Since taking over as chairman of the House Oversight and Government Reform Committee last year, Rep. Darrell Issa (R-Calif.) has been investigating President Obama’s administration with the tenacity of Captain Ahab in “Moby Dick.”

He cast a wide fishing net for any controversial program that might lead to some embarrassment for the Obama administration — ranging from the TARP plan to bail out banks to subsidies given to the failed alternative energy company Solyndra.

Issa’s great white whale, however, is Fast and Furious, the botched program intended to stop drug gangs from trafficking guns from the United States to Mexico.

In recent weeks, Rep. Issa has abandoned all restraint in his effort to prove Attorney General Eric Holder lied by not admitting personal involvement with the failed program.

Earlier this month, Issa took the extraordinary step of trying to get Speaker John Boehner (R-Ohio) to approve holding a House vote on a motion to hold the Attorney General in contempt of Congress. The basis of the charge is that Holder has not fully cooperated with his investigation.

So far, Boehner has resisted Issa’s call for the contempt citation. At a news conference last Friday, Boehner simply offered the comment that “all options are on the table.”


But Issa — like Captain Ahab in his sinking ship — continues to go farther out, beyond the limits of rigorous oversight. He is now in uncharted waters where Democrats are charging that Issa, lacking evidence of wrongdoing, is hauling on board rumors and innuendo in a purely political attempt to defame Holder and hurt the president.

Leading Democrats are now openly saying that Issa’s investigation has nothing to do with guns crossing the border and everything to do with Issa’s political desire to destroy Holder.

Rep. Elijah Cummings (D-Md.), the top Democrat on the Oversight committee, asserts that Issa’s effort has degenerated into an “election–year witch hunt against the Obama administration.” Note that Cummings did not say Issa is after the truth of Fast and Furious. He is instead charging that Issa wants to reel in Holder to get Obama.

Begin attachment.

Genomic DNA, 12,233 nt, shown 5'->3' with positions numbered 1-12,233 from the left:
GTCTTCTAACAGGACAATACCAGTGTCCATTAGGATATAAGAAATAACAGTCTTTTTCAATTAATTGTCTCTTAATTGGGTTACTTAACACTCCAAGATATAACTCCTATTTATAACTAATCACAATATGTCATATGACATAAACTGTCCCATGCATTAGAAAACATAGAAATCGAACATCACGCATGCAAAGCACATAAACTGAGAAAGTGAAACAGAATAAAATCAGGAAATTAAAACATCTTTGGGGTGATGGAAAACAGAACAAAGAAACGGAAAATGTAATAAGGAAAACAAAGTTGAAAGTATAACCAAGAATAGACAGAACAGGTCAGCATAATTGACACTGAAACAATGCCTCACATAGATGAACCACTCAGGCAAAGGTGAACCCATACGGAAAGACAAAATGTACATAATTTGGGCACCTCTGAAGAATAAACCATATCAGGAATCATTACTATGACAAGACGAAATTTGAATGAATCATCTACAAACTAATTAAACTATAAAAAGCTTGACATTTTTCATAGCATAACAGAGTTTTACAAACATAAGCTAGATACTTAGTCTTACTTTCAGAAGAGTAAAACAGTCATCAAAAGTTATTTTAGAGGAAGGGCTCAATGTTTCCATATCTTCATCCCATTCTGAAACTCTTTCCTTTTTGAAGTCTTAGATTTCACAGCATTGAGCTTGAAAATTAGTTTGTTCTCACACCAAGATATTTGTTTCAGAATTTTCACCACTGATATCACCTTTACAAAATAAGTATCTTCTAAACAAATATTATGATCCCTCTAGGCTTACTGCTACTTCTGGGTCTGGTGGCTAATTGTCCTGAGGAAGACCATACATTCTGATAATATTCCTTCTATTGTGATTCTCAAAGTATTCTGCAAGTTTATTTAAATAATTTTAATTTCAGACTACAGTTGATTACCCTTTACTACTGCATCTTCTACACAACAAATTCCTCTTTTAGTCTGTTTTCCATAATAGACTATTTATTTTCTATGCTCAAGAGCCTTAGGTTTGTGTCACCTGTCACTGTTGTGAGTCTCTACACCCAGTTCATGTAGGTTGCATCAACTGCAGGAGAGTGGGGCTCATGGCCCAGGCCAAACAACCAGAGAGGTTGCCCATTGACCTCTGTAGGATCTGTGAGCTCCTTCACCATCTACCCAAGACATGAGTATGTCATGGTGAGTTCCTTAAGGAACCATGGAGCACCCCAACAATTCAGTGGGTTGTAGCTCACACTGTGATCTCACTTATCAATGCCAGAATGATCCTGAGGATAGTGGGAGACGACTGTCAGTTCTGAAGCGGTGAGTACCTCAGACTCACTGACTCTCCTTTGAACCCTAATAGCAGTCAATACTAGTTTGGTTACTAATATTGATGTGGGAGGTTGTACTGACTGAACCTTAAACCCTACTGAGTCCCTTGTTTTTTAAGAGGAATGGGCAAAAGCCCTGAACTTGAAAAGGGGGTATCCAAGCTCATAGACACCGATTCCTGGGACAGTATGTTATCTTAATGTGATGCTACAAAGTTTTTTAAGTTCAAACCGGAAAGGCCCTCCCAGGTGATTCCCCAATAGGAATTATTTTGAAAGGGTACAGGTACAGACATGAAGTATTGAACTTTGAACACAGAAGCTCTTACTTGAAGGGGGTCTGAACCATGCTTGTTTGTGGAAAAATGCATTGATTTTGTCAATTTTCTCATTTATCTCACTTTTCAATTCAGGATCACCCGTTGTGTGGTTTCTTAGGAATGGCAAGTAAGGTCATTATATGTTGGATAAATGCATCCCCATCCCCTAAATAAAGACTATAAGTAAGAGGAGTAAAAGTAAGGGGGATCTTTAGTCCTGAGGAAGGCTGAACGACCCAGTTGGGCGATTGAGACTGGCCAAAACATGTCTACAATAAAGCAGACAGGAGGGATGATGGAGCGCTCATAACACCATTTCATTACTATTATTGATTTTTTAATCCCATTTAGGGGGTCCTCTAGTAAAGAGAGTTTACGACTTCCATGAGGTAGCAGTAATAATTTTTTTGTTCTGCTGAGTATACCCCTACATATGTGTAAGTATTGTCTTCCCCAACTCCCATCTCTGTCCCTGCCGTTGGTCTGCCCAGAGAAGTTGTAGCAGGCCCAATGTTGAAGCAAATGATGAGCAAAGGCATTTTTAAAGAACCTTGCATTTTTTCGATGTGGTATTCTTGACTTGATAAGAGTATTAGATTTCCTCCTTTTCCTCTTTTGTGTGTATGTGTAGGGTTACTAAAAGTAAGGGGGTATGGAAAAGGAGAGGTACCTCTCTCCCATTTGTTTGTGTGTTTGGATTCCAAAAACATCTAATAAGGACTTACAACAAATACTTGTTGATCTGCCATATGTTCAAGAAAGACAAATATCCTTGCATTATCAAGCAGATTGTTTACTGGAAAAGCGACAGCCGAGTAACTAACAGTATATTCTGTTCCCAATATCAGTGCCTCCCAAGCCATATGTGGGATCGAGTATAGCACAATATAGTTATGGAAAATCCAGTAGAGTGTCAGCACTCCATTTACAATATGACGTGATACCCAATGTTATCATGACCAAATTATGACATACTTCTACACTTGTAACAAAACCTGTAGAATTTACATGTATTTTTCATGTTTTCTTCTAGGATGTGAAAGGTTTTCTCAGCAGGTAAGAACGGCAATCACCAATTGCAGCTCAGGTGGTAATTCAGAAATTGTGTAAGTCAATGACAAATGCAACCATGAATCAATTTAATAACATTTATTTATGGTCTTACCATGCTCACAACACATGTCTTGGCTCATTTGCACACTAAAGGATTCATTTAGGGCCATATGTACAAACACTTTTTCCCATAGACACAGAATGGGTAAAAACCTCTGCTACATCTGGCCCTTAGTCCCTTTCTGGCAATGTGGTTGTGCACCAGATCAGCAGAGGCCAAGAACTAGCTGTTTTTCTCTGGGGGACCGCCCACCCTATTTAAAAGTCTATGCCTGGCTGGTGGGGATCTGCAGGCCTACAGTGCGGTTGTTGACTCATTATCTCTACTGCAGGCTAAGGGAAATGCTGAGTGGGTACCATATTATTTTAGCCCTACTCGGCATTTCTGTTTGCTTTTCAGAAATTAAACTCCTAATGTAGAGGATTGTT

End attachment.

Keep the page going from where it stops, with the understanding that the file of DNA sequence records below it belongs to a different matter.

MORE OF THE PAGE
The Democrats note that “gun-walking” operations began under President George W. Bush in 2006.

The first plan, called “Operation Wide Receiver,” resulted in hundreds of guns ending up in the hands of suspected arms dealers and some reaching Mexico. The scheme was plotted in response to criticism that the federal government was doing nothing to stop gun trafficking to Mexico.

Republicans in Congress did not raise concerns about the Bush program, even after the initial slip-up.

Issa is also exposing his committee to the possibility of a racial backlash.

The most influential civil rights group in Washington, The Leadership Conference on Civil and Human Rights, charged in a May 7 letter to Issa that he is pursuing “a rush to judgment intended to create a stain on the office of the Attorney General.”

The letter continued: “The development is particularly disturbing because of the exemplary job the Attorney General has done in enforcing the nation’s civil rights.”

The most perilous rock that could sink Issa’s ship, however, has nothing to do with race. The number one danger is a constitutional crisis.

The Founding Fathers drew a clear line between Congress and law enforcement agencies. They did not want political fights being settled by grandstanding congressmen throwing people in jail. In fact, under the law, it is the Justice Department that would have to enforce the very congressional contempt citation that Issa is seeking.

Congress has the power of oversight but not the power to run a criminal investigation or prosecution.

Holder has come before Congress seven times to testify in the last 18 months and more than 7,000 pages of documents have been given to the House for review.

Yet Issa’s primary complaint is that Holder has not provided all of the documents he has requested. He dismisses constitutional concerns that the more sensitive documents he seeks could jeopardize ongoing criminal investigations.

The Justice Department is supposed to be an independent law enforcement agency, not subject to political influences from the Congress or the president. The Reagan Justice Department was emphatic on this point.

But in recent years that ideal has sunk out of sight. From the stream of attacks on then-Attorney General Janet Reno over the ATF’s raid on a cult compound in Waco, Texas, in 1993 to the firing of U.S. attorneys for political reasons during the Bush administration, both Democrats and Republicans have settled on the Justice Department as a key focus of political attacks.

At the moment more than 100 House Republicans have already signed on to a resolution expressing no confidence in Holder.

That kind of politics is acceptable.

But a contempt citation for the top law enforcement official is a monstrosity breaking apart public trust and dragging the nation’s already polarized politics to the bottom of the sea.

This column originally appeared in The Hill newspaper and on TheHill.com.